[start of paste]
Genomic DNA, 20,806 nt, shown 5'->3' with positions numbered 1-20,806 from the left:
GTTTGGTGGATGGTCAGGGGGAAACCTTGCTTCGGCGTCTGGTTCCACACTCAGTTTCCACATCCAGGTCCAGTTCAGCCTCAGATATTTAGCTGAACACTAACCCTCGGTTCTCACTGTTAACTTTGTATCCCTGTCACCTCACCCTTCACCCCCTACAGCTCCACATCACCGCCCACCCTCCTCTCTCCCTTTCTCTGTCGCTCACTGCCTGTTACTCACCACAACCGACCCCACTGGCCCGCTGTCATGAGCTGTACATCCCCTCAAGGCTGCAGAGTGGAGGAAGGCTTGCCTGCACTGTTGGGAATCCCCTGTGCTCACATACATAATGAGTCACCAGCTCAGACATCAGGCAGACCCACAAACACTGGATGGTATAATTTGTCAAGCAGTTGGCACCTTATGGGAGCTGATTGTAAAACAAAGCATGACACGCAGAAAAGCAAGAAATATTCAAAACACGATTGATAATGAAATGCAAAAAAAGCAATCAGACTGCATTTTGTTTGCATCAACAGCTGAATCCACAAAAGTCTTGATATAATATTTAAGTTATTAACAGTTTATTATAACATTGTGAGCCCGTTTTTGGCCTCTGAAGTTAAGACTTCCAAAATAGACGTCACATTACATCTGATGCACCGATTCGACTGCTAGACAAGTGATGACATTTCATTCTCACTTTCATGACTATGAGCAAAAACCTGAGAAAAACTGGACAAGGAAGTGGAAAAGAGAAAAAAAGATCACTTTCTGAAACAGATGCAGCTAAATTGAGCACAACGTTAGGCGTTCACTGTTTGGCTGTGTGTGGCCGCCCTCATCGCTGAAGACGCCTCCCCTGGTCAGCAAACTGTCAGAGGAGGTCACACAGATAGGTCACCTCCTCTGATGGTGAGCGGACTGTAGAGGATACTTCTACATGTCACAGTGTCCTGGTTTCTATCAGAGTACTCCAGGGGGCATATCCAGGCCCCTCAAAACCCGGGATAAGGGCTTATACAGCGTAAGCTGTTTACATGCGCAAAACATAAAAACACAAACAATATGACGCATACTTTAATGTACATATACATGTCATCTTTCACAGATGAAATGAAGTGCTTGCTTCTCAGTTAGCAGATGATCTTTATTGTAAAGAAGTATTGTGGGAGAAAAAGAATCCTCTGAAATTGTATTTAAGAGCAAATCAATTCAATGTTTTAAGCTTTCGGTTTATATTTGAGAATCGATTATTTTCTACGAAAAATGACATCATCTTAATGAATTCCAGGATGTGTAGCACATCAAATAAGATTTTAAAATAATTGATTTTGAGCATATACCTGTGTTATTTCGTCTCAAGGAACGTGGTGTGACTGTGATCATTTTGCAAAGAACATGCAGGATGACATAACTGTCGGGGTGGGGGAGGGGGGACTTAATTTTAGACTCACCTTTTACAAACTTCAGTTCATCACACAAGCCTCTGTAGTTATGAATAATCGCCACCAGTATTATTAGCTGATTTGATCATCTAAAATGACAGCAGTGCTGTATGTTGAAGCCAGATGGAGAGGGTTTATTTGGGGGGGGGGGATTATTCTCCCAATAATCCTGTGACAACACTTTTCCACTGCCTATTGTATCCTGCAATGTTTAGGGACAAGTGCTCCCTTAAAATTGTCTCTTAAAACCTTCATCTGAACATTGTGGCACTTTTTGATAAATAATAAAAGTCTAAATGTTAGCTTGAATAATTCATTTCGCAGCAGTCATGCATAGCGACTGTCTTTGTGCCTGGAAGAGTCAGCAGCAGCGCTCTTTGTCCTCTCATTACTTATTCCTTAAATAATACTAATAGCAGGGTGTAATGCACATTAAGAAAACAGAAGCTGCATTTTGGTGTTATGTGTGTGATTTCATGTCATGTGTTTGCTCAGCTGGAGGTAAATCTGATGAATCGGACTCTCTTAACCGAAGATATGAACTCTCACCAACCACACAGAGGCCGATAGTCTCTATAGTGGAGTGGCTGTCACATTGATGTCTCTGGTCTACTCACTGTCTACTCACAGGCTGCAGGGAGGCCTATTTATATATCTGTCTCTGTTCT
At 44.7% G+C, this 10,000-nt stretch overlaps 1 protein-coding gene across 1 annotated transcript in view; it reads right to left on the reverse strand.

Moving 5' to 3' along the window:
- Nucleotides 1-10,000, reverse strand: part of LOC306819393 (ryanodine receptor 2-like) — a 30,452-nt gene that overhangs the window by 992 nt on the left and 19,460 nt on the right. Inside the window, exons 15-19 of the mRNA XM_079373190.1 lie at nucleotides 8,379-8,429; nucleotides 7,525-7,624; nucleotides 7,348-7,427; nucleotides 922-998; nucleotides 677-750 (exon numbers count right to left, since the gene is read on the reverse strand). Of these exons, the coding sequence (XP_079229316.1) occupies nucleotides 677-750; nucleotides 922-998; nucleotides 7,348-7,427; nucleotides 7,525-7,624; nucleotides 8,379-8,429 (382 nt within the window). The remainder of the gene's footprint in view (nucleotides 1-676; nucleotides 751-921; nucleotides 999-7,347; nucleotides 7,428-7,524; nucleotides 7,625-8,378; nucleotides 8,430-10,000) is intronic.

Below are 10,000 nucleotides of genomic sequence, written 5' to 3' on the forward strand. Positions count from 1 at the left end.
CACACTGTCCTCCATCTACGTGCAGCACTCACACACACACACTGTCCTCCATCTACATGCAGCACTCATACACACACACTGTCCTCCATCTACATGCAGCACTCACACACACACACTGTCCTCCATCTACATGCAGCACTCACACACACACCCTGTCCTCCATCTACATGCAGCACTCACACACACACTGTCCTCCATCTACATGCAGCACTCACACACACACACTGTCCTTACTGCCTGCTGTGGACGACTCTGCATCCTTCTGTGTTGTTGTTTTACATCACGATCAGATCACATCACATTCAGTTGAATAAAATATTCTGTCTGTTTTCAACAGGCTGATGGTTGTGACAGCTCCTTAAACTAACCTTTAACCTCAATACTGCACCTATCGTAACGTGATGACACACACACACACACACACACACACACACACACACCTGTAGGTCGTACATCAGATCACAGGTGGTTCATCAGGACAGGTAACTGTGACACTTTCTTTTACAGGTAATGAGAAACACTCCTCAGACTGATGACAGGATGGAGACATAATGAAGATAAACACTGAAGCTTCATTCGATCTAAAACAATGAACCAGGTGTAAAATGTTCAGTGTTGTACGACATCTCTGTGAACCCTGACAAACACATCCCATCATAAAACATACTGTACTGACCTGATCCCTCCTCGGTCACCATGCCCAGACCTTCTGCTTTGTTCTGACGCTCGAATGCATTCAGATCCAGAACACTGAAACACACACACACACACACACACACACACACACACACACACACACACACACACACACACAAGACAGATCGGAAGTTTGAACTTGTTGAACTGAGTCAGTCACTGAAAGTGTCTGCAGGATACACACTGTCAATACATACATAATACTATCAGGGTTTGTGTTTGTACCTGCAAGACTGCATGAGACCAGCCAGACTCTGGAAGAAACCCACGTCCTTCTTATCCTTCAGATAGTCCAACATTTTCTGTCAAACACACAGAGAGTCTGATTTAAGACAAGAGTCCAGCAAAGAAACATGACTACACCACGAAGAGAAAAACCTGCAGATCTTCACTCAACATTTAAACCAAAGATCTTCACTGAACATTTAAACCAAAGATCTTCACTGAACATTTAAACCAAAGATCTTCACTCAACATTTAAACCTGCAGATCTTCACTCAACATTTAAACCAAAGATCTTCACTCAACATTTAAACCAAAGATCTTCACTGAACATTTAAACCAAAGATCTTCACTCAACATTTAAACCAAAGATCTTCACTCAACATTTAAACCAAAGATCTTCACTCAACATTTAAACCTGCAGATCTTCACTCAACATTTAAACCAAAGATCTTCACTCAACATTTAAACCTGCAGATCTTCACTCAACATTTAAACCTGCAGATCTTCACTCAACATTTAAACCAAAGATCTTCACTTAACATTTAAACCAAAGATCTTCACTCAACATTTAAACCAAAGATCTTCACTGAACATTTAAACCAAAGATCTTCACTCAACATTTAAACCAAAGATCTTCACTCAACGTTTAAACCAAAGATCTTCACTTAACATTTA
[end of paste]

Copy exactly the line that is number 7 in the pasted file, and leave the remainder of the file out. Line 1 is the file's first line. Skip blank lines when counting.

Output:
CACACTGTCCTCCATCTACGTGCAGCACTCACACACACACACTGTCCTCCATCTACATGCAGCACTCATACACACACACTGTCCTCCATCTACATGCAGCACTCACACACACACACTGTCCTCCATCTACATGCAGCACTCACACACACACCCTGTCCTCCATCTACATGCAGCACTCACACACACACTGTCCTCCATCTACATGCAGCACTCACACACACACACTGTCCTTACTGCCTGCTGTGGACGACTCTGCATCCTTCTGTGTTGTTGTTTTACATCACGATCAGATCACATCACATTCAGTTGAATAAAATATTCTGTCTGTTTTCAACAGGCTGATGGTTGTGACAGCTCCTTAAACTAACCTTTAACCTCAATACTGCACCTATCGTAACGTGATGACACACACACACACACACACACACACACACACACACCTGTAGGTCGTACATCAGATCACAGGTGGTTCATCAGGACAGGTAACTGTGACACTTTCTTTTACAGGTAATGAGAAACACTCCTCAGACTGATGACAGGATGGAGACATAATGAAGATAAACACTGAAGCTTCATTCGATCTAAAACAATGAACCAGGTGTAAAATGTTCAGTGTTGTACGACATCTCTGTGAACCCTGACAAACACATCCCATCATAAAACATACTGTACTGACCTGATCCCTCCTCGGTCACCATGCCCAGACCTTCTGCTTTGTTCTGACGCTCGAATGCATTCAGATCCAGAACACTGAAACACACACACACACACACACACACACACACACACACACACACACACACACACACACACAAGACAGATCGGAAGTTTGAACTTGTTGAACTGAGTCAGTCACTGAAAGTGTCTGCAGGATACACACTGTCAATACATACATAATACTATCAGGGTTTGTGTTTGTACCTGCAAGACTGCATGAGACCAGCCAGACTCTGGAAGAAACCCACGTCCTTCTTATCCTTCAGATAGTCCAACATTTTCTGTCAAACACACAGAGAGTCTGATTTAAGACAAGAGTCCAGCAAAGAAACATGACTACACCACGAAGAGAAAAACCTGCAGATCTTCACTCAACATTTAAACCAAAGATCTTCACTGAACATTTAAACCAAAGATCTTCACTGAACATTTAAACCAAAGATCTTCACTCAACATTTAAACCTGCAGATCTTCACTCAACATTTAAACCAAAGATCTTCACTCAACATTTAAACCAAAGATCTTCACTGAACATTTAAACCAAAGATCTTCACTCAACATTTAAACCAAAGATCTTCACTCAACATTTAAACCAAAGATCTTCACTCAACATTTAAACCTGCAGATCTTCACTCAACATTTAAACCAAAGATCTTCACTCAACATTTAAACCTGCAGATCTTCACTCAACATTTAAACCTGCAGATCTTCACTCAACATTTAAACCAAAGATCTTCACTTAACATTTAAACCAAAGATCTTCACTCAACATTTAAACCAAAGATCTTCACTGAACATTTAAACCAAAGATCTTCACTCAACATTTAAACCAAAGATCTTCACTCAACGTTTAAACCAAAGATCTTCACTTAACATTTA